Red states lead U.S. in wind and solar power production, study finds

Despite climate action often being frustrated by Republican leaders in Congress and at the local level, states with Republican governors and a majority of Republican state legislators are leading the nation in solar and wind.

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SOURCEEcoWatch

Renewable energy capacity in the U.S. rose last year, with solar and wind up 16 percent from 2021. According to a new report by Climate Central, wind production was led by Texas, Iowa, Oklahoma and Kansas — all Republican states — while California, Texas, Florida and North Carolina generated the most solar power.

Altogether, 64 million households in America were powered by electricity from renewable sources in 2022, reported The Guardian.

President Joe Biden’s administration has a goal of total decarbonization of the country’s power grid by 2030, as well as achieving net zero carbon dioxide emissions by 2050.

“We are moving closer to the goals we need to reach in order to hit net zero,” said senior data analyst at Climate Central Jennifer Brady, as The Guardian reported. “We have a free natural resource in the form of weather that can be captured to generate power.”

Billions of dollars for renewable energy projects have been made available by the Biden administration as a part of last year’s Inflation Reduction Act.

Despite climate action often being frustrated by Republican leaders in Congress and at the local level, states with Republican governors and a majority of Republican state legislators are leading the nation in solar and wind, which means federal and state incentives seem to be working.

Overall, the state that generated the largest portion of its total electricity output from renewable sources in 2021 was South Dakota, according to Yale Climate Connections. Thanks primarily to its use of wind energy, 83 percent of the state’s electricity came from renewables.

In Texas, wind power transmission lines have been built so that residences, businesses and wind farms in the future can connect to the grid. A small portion of the land in the state — just two percent — is regulated by the federal government, which makes it easier to lease land for wind turbines.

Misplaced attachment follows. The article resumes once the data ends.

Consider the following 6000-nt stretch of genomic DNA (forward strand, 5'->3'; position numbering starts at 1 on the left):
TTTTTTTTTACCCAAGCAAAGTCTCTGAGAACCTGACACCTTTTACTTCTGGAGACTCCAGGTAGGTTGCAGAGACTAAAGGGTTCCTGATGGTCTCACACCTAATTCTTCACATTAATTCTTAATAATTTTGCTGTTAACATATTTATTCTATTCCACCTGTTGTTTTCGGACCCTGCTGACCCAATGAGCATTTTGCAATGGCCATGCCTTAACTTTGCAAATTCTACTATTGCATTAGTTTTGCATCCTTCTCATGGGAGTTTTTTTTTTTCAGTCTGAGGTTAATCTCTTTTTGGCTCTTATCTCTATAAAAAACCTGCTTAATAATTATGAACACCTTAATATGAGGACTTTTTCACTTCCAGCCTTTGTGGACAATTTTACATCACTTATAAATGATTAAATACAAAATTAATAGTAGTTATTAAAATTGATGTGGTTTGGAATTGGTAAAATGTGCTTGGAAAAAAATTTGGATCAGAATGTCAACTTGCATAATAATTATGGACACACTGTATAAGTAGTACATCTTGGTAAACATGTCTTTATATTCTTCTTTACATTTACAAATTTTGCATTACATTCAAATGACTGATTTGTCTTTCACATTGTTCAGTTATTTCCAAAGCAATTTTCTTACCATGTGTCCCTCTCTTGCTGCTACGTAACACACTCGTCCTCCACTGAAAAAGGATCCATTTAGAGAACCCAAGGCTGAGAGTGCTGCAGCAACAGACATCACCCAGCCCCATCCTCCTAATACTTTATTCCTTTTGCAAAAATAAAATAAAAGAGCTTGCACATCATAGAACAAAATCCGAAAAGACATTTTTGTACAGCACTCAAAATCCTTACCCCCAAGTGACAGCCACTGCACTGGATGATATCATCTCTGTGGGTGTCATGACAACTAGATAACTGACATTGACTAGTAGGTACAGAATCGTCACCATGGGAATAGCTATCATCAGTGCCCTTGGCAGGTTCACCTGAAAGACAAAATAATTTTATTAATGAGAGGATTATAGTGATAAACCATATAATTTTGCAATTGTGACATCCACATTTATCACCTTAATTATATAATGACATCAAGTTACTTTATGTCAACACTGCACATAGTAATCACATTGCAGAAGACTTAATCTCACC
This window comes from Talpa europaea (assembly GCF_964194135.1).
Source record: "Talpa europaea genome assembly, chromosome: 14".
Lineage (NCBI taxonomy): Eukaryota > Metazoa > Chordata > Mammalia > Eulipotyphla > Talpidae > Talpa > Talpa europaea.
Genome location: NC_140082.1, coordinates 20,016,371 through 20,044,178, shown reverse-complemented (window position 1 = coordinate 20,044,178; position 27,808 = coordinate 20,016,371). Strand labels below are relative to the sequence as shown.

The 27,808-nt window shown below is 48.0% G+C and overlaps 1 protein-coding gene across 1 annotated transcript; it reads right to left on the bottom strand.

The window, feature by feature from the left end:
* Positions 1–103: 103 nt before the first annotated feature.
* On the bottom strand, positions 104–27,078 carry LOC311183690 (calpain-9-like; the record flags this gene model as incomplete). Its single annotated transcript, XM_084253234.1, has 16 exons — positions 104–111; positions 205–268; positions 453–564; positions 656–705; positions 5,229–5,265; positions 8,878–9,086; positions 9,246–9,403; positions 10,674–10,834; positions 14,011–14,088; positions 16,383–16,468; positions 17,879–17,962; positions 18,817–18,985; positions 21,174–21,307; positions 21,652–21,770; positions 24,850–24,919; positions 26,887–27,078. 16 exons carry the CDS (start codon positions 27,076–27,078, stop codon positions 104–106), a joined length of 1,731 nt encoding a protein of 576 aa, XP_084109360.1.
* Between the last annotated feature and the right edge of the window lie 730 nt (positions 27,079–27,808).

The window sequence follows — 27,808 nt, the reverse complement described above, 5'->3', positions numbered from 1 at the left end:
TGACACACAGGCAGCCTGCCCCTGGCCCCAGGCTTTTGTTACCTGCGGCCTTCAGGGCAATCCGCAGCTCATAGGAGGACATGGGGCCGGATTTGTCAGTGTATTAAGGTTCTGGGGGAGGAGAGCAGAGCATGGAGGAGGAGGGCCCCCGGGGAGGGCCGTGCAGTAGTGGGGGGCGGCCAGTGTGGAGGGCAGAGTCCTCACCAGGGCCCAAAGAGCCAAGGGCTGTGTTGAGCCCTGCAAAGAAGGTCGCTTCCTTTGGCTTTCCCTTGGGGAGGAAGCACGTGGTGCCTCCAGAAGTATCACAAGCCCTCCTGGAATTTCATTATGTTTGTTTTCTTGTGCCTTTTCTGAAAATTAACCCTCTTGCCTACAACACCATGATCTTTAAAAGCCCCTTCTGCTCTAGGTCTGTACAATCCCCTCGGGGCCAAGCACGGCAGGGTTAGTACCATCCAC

Wind energy in Texas has more than doubled in the past five years, from 15 to 34 percent, while gas production has gone down from 49 to 34 percent.

“Texas is rich in wind speed and rich in sun,” said assistant professor of electrical and computer engineering at Texas A&M Irfan Khan, as reported by The Guardian. “While there is a lot of initial investment, after the wind turbines are erected, the cost of wind is cheaper.”

Senior research engineer at Princeton University Eric Larson said that, while Texas is an oil and gas producing giant, wind is being seen as another potential source of revenue.

The state that produces the most renewable energy is Texas, but it also gets an enormous amount of its electricity from fossil fuels, Yale Climate Connections reported. Renewables make up a little more than a quarter of the total electricity output in the state, while natural gas provided 44 percent of its electricity in 2021.

Solar and wind generation in the U.S. last year was 683,130 gigawatt hours (GWh), up from 588,471 GWh the previous year, reported The Guardian.

Increasing the number of transmission lines to bring power from rural solar and wind farms to cities is the key to ramping up solar and wind capacity, experts say.

More than 90 percent of the 8,100 energy projects waiting on approval to be connected to the grid as of the end of 2020 were for solar, wind and battery storage.

“Currently the grid cannot handle all the renewable energy that already exists in Texas, and if we do not have transmission lines to support the renewable energy that feeds to the grid then it’s useless,” Khan said, as The Guardian reported.

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